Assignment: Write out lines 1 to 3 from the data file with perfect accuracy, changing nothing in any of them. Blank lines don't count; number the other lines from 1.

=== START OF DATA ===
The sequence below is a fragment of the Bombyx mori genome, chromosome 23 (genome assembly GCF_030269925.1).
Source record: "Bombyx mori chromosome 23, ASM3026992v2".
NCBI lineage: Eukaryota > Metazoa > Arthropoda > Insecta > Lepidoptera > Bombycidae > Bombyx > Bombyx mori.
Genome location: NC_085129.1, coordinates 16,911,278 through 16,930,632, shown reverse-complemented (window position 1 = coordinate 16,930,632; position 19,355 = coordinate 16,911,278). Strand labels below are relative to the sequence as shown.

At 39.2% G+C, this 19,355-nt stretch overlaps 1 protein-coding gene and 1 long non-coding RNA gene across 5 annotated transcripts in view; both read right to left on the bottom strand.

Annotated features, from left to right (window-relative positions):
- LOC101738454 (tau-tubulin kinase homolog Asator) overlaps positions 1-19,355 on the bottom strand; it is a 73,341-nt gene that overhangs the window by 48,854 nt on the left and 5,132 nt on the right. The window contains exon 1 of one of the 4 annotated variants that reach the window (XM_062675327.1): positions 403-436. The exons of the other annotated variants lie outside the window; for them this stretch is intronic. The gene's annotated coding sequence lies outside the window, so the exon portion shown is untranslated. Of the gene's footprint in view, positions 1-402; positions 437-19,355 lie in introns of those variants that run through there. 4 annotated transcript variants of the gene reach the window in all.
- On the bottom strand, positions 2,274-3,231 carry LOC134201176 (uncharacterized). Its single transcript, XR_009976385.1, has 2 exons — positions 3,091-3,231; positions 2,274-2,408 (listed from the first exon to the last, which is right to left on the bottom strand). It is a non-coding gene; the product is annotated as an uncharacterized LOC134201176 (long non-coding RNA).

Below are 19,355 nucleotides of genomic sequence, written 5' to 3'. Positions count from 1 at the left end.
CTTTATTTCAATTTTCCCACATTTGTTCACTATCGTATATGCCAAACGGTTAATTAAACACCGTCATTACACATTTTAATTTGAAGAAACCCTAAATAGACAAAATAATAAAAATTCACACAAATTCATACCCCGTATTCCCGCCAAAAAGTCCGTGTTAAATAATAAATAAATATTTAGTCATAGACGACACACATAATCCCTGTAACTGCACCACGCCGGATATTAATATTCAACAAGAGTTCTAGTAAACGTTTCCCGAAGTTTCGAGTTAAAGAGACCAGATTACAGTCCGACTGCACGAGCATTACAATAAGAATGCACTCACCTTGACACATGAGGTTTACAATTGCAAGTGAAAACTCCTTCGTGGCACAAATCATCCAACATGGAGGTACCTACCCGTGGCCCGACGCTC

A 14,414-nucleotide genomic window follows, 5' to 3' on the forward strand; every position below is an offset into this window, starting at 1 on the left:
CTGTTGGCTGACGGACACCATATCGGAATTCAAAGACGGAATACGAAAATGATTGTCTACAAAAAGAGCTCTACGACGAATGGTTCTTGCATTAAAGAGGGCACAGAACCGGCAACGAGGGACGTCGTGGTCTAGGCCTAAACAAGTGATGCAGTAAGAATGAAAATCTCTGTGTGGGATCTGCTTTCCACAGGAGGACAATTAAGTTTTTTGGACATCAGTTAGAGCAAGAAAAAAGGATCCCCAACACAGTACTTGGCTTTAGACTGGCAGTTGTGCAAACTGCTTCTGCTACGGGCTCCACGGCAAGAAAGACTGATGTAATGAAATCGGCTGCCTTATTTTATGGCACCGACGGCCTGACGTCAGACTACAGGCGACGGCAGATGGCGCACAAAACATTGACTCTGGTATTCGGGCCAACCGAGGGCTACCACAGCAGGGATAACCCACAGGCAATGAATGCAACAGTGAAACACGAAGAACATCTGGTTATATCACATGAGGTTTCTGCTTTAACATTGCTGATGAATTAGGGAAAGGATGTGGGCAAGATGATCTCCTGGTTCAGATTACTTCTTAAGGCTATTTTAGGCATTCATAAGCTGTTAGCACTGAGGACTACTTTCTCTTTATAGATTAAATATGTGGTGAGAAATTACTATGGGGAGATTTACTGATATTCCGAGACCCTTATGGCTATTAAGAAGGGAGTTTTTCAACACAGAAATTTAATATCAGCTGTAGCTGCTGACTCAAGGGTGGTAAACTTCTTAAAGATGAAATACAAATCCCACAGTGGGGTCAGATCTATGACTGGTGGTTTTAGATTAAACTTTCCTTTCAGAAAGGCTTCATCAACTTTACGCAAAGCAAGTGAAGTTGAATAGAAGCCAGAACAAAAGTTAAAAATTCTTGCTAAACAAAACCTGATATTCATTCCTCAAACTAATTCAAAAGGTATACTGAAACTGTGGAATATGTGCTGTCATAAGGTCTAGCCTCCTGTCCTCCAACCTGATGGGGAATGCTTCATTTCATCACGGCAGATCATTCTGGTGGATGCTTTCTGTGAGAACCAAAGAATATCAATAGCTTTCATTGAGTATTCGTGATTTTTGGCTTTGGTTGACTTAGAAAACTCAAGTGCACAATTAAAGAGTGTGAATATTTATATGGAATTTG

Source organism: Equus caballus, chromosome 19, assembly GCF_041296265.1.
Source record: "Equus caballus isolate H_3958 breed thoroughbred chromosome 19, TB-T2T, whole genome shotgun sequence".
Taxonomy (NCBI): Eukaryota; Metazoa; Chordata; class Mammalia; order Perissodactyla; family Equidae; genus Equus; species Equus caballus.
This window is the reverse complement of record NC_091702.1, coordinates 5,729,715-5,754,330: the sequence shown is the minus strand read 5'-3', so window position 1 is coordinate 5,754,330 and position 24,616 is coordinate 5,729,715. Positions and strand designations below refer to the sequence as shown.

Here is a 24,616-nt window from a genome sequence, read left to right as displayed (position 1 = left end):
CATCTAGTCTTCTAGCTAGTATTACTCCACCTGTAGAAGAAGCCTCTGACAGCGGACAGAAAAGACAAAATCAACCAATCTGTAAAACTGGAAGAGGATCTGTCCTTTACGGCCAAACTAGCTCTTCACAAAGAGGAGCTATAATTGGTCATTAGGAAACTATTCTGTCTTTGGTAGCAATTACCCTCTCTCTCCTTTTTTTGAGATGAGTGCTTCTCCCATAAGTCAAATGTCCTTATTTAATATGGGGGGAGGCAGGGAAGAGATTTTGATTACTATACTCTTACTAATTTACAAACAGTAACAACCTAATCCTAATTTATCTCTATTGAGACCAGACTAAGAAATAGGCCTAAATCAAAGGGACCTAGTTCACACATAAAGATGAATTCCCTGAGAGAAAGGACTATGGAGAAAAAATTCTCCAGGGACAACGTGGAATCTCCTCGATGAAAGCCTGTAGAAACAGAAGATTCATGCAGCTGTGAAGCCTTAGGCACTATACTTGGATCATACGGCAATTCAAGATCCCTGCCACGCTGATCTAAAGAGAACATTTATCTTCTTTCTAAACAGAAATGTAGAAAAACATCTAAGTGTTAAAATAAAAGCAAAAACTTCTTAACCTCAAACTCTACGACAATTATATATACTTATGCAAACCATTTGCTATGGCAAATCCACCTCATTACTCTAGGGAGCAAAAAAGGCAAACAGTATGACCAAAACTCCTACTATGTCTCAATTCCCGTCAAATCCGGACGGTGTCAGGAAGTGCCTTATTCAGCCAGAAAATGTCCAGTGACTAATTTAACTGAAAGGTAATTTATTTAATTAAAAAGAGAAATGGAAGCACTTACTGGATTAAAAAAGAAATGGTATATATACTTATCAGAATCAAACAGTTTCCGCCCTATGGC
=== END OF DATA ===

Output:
The sequence below is a fragment of the Bombyx mori genome, chromosome 23 (genome assembly GCF_030269925.1).
Source record: "Bombyx mori chromosome 23, ASM3026992v2".
NCBI lineage: Eukaryota > Metazoa > Arthropoda > Insecta > Lepidoptera > Bombycidae > Bombyx > Bombyx mori.